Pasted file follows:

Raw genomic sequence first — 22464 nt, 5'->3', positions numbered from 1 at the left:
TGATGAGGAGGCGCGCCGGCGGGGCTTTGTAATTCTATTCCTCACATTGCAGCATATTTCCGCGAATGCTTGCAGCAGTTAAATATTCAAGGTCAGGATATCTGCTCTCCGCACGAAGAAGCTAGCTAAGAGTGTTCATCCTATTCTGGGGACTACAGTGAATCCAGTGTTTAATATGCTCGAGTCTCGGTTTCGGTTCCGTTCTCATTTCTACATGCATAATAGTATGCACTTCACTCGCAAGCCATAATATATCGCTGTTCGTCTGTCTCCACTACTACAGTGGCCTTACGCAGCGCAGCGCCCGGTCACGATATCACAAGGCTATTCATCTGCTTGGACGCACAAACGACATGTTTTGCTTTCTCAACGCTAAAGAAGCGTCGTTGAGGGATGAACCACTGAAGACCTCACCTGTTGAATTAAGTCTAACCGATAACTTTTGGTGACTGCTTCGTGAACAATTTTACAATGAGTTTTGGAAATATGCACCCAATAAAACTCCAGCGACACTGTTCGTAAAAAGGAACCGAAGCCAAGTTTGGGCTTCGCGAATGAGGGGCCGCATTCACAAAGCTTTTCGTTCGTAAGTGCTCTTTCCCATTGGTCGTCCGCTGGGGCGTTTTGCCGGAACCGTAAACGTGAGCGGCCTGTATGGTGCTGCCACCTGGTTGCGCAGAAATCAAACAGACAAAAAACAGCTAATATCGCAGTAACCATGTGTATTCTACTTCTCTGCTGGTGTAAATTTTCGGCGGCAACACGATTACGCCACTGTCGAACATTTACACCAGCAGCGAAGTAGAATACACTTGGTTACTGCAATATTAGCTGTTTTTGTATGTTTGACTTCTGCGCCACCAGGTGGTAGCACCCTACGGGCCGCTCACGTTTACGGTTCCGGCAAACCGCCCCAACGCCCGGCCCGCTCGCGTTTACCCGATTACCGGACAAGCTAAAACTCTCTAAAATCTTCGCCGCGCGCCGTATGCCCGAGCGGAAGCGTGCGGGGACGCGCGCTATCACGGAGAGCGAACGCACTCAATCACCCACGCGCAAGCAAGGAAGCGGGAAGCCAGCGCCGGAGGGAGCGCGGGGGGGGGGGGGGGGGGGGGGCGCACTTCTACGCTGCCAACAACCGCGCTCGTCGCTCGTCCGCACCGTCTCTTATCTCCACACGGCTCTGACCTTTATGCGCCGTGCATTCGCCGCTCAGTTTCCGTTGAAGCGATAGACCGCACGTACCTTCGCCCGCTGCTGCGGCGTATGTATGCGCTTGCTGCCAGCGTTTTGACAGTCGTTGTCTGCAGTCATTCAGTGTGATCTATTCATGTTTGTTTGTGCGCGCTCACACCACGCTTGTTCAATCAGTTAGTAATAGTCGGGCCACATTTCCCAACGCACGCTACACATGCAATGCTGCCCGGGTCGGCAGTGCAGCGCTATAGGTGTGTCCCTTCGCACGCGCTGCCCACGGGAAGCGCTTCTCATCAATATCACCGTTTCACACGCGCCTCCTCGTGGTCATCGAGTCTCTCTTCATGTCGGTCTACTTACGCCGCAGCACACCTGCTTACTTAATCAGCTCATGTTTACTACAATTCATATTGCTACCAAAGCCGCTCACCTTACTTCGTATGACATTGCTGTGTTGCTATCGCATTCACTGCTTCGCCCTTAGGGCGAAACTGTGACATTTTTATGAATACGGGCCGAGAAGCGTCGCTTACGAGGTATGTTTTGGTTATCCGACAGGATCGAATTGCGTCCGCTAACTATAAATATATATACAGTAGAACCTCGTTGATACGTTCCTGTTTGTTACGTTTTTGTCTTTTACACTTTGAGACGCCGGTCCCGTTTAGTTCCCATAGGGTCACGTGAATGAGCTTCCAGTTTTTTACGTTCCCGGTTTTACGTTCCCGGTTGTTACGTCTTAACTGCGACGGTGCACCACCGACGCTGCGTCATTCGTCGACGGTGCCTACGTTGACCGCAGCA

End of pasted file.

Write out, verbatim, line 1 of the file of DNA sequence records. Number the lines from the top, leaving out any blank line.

Raw genomic sequence first — 22464 nt, 5'->3', positions numbered from 1 at the left: